MA, DPhil, DClinPsy, PGCAP
Consultant Academic Clinical Psychologist
- Honorary Senior Research Fellow, Department of Psychiatry.
- Visiting Senior Lecturer, Institute of Psychiatry, Psychology & Neuroscience, King’s College London.
I am a consultant clinical psychologist in the Oxford Early Intervention in Psychosis Service, overseeing the delivery and evaluation of psychological therapies for clients and their caregivers, together with training and supervision of staff. I am also an honorary senior research fellow in the Department of Psychiatry, and an associate member of the Oxford Cognitive Therapy Centre.
My research interests include understanding the development of psychotic symptoms in young people, cognitive behavioural therapies for psychosis, and early intervention and prevention of severe mental illness. Previous research in OASIS (a South London service for young people with an At Risk Mental State) has contributed to our understanding of the development of psychotic symptoms. A common feature of the At Risk Mental State is attenuated psychotic symptoms, and we have found that cognitive processes are disrupted before the expression of full-blown symptoms, and may be important in their aetiology. Following up these young people provides a means of identifying factors that influence symptomatic and functional changes over time and predictors of outcome in this group.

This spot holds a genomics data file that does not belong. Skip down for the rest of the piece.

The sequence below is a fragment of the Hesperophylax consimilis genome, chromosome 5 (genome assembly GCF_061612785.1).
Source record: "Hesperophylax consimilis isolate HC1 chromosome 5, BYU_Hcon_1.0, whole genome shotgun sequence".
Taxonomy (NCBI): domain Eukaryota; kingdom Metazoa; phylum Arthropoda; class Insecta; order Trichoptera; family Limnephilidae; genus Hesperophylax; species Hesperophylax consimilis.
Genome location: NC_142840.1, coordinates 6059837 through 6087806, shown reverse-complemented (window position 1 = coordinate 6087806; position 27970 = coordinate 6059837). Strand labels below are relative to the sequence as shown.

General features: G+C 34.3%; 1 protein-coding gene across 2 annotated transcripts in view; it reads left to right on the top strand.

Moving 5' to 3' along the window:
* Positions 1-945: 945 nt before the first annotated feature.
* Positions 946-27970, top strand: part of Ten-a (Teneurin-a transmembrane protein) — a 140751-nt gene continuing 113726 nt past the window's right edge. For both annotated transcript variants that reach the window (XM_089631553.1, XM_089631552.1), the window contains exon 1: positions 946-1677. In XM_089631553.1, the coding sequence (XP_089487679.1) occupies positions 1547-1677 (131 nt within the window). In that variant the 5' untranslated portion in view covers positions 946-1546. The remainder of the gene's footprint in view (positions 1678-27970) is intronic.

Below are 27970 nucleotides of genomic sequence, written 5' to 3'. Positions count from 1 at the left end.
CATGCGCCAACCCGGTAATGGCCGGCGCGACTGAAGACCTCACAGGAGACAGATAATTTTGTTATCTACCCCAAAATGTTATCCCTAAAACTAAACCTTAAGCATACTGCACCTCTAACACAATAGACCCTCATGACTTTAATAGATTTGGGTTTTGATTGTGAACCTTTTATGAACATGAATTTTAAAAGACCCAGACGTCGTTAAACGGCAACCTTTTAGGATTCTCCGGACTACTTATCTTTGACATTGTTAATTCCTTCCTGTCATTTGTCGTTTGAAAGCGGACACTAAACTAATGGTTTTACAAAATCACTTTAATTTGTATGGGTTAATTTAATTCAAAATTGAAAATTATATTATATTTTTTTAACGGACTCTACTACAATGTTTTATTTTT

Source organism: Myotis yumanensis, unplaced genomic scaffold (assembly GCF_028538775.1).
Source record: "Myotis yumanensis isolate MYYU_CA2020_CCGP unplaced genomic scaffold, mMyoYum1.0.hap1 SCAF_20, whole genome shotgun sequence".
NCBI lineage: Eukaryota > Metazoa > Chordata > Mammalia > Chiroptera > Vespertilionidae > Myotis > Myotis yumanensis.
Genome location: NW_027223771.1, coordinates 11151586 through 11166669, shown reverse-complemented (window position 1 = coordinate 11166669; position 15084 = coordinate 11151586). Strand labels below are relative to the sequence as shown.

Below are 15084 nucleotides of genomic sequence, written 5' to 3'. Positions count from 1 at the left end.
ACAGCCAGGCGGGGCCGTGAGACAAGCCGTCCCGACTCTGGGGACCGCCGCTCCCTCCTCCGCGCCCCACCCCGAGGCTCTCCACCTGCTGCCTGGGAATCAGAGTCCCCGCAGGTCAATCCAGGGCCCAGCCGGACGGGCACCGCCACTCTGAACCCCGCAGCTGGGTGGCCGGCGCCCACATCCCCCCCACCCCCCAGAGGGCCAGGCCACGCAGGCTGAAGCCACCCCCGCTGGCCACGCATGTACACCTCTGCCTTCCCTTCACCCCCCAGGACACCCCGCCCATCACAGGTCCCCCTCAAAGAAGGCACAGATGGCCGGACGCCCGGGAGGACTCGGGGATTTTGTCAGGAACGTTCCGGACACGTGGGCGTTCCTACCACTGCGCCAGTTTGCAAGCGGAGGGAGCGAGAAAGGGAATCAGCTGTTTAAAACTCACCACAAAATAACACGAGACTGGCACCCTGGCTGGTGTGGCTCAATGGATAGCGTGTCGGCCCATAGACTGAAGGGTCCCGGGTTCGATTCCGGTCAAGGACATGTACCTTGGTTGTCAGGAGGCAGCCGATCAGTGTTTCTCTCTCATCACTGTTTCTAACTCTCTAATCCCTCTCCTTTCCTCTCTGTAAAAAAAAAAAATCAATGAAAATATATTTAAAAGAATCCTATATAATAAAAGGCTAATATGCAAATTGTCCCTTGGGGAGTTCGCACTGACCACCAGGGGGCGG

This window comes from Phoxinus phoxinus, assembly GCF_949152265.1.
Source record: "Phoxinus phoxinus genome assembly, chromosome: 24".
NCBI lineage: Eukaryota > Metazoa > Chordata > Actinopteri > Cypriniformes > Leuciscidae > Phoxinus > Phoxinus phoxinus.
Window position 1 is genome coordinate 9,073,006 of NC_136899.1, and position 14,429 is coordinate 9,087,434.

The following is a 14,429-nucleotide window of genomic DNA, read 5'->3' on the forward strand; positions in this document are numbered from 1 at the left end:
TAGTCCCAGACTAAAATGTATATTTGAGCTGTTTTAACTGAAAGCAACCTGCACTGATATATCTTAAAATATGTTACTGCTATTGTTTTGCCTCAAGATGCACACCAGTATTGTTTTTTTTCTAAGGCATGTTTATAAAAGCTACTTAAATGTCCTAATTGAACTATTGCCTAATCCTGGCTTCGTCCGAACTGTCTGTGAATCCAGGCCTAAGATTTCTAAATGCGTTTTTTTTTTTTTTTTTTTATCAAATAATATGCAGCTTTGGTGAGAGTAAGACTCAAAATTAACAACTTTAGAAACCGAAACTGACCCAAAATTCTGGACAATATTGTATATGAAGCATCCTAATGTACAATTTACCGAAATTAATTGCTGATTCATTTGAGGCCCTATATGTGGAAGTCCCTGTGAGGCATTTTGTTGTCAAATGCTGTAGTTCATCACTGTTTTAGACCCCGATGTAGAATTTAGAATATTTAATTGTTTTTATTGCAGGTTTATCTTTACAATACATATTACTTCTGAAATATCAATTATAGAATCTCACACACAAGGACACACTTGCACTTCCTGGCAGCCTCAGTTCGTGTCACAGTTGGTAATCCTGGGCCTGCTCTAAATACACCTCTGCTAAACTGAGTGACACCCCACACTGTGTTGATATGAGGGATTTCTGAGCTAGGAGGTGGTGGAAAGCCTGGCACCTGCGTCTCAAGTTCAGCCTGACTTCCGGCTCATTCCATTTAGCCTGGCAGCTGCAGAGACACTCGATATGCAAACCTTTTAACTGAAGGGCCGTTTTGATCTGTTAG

My research in developing and evaluating cognitive behavioural therapies for clients with psychosis has included novel approaches for negative symptoms, and a new Acceptance and Commitment Therapy (ACT) group intervention. My current research in this area involves ACT and mindfulness for psychosis, piloting interventions for negative symptoms, and evaluation of psychological therapies for young people with first episode psychosis.
I am passionate about understanding and preventing the development of distressing mental illness, and I am applying my clinical and research experience to the area of health promotion and very early intervention. Theory-driven and tailored approaches are needed to promote the emotional health and wellbeing of children and young people, before the onset of mental ill health. Families, schools, and community settings all provide opportunities to deliver programmes to enhance resilience and improve emotional wellbeing, and to reduce the chances of mental health problems developing or worsening.
Sheaves B. et al, (2019), J Ment Health, 1 - 6
Johns L. et al, (2019), Behaviour Research and Therapy
Bradley J. et al, (2018), Behav Cogn Psychother, 46, 276 - 291
THE RELATIONSHIP BETWEEN SLEEP AND CIRCADIAN RHYTHM PHENOTYPES AND DIMENSIONS OF PSYCHOTIC EXPERIENCES - RESULTS FROM THE OXFORD WELLBEING LIFE AND SLEEP SURVEY (OWLS).
Cosgrave J. et al, (2018), SLEEP, 41, A242 - A242
Harrison AM. et al, (2017), Pain Medicine (United States), 18, 2138 - 2151